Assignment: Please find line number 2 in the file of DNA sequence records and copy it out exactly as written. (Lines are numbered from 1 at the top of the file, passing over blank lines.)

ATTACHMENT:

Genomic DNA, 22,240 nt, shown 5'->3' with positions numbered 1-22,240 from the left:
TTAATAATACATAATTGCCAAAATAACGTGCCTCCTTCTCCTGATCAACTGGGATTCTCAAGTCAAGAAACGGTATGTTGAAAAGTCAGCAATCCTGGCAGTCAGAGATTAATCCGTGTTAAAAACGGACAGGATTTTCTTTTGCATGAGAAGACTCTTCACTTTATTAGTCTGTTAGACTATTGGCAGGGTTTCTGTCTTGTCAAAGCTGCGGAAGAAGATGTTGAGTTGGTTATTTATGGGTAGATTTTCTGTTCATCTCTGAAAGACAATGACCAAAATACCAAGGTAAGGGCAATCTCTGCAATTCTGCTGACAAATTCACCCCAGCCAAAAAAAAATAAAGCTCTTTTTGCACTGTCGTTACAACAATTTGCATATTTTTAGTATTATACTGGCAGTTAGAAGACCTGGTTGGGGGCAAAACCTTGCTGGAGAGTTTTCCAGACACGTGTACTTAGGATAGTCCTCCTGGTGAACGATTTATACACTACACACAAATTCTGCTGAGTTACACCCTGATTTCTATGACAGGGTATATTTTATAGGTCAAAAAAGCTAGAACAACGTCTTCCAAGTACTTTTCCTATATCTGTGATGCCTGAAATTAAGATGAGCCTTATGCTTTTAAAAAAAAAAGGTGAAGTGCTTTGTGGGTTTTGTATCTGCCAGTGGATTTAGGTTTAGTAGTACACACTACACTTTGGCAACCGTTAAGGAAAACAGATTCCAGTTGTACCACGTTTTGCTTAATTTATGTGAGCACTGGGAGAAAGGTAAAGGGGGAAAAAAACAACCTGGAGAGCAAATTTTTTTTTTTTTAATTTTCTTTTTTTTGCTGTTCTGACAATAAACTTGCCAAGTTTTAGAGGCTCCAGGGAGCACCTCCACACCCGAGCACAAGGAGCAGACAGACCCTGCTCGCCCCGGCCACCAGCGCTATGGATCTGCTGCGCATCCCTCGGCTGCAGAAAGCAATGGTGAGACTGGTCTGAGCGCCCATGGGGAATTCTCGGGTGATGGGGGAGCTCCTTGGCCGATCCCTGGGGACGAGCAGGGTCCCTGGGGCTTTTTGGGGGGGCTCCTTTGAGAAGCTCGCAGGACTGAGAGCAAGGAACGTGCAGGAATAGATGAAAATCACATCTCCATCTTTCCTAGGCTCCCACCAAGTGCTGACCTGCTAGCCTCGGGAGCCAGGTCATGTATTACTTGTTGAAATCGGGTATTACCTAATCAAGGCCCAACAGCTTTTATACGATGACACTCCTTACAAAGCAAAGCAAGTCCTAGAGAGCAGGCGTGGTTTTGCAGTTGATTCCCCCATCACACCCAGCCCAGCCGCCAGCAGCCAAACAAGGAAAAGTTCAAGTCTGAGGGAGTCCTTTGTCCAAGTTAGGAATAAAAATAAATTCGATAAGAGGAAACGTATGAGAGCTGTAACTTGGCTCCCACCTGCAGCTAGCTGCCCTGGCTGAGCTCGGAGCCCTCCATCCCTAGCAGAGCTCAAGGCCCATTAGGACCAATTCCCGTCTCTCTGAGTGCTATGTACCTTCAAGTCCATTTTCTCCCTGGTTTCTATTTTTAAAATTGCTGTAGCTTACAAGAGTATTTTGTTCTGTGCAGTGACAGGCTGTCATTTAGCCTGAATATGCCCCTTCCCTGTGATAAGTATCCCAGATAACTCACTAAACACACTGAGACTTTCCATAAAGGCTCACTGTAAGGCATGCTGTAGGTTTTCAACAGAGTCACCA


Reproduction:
TTAATAATACATAATTGCCAAAATAACGTGCCTCCTTCTCCTGATCAACTGGGATTCTCAAGTCAAGAAACGGTATGTTGAAAAGTCAGCAATCCTGGCAGTCAGAGATTAATCCGTGTTAAAAACGGACAGGATTTTCTTTTGCATGAGAAGACTCTTCACTTTATTAGTCTGTTAGACTATTGGCAGGGTTTCTGTCTTGTCAAAGCTGCGGAAGAAGATGTTGAGTTGGTTATTTATGGGTAGATTTTCTGTTCATCTCTGAAAGACAATGACCAAAATACCAAGGTAAGGGCAATCTCTGCAATTCTGCTGACAAATTCACCCCAGCCAAAAAAAAATAAAGCTCTTTTTGCACTGTCGTTACAACAATTTGCATATTTTTAGTATTATACTGGCAGTTAGAAGACCTGGTTGGGGGCAAAACCTTGCTGGAGAGTTTTCCAGACACGTGTACTTAGGATAGTCCTCCTGGTGAACGATTTATACACTACACACAAATTCTGCTGAGTTACACCCTGATTTCTATGACAGGGTATATTTTATAGGTCAAAAAAGCTAGAACAACGTCTTCCAAGTACTTTTCCTATATCTGTGATGCCTGAAATTAAGATGAGCCTTATGCTTTTAAAAAAAAAAGGTGAAGTGCTTTGTGGGTTTTGTATCTGCCAGTGGATTTAGGTTTAGTAGTACACACTACACTTTGGCAACCGTTAAGGAAAACAGATTCCAGTTGTACCACGTTTTGCTTAATTTATGTGAGCACTGGGAGAAAGGTAAAGGGGGAAAAAAACAACCTGGAGAGCAAATTTTTTTTTTTTTAATTTTCTTTTTTTTGCTGTTCTGACAATAAACTTGCCAAGTTTTAGAGGCTCCAGGGAGCACCTCCACACCCGAGCACAAGGAGCAGACAGACCCTGCTCGCCCCGGCCACCAGCGCTATGGATCTGCTGCGCATCCCTCGGCTGCAGAAAGCAATGGTGAGACTGGTCTGAGCGCCCATGGGGAATTCTCGGGTGATGGGGGAGCTCCTTGGCCGATCCCTGGGGACGAGCAGGGTCCCTGGGGCTTTTTGGGGGGGCTCCTTTGAGAAGCTCGCAGGACTGAGAGCAAGGAACGTGCAGGAATAGATGAAAATCACATCTCCATCTTTCCTAGGCTCCCACCAAGTGCTGACCTGCTAGCCTCGGGAGCCAGGTCATGTATTACTTGTTGAAATCGGGTATTACCTAATCAAGGCCCAACAGCTTTTATACGATGACACTCCTTACAAAGCAAAGCAAGTCCTAGAGAGCAGGCGTGGTTTTGCAGTTGATTCCCCCATCACACCCAGCCCAGCCGCCAGCAGCCAAACAAGGAAAAGTTCAAGTCTGAGGGAGTCCTTTGTCCAAGTTAGGAATAAAAATAAATTCGATAAGAGGAAACGTATGAGAGCTGTAACTTGGCTCCCACCTGCAGCTAGCTGCCCTGGCTGAGCTCGGAGCCCTCCATCCCTAGCAGAGCTCAAGGCCCATTAGGACCAATTCCCGTCTCTCTGAGTGCTATGTACCTTCAAGTCCATTTTCTCCCTGGTTTCTATTTTTAAAATTGCTGTAGCTTACAAGAGTATTTTGTTCTGTGCAGTGACAGGCTGTCATTTAGCCTGAATATGCCCCTTCCCTGTGATAAGTATCCCAGATAACTCACTAAACACACTGAGACTTTCCATAAAGGCTCACTGTAAGGCATGCTGTAGGTTTTCAACAGAGTCACCA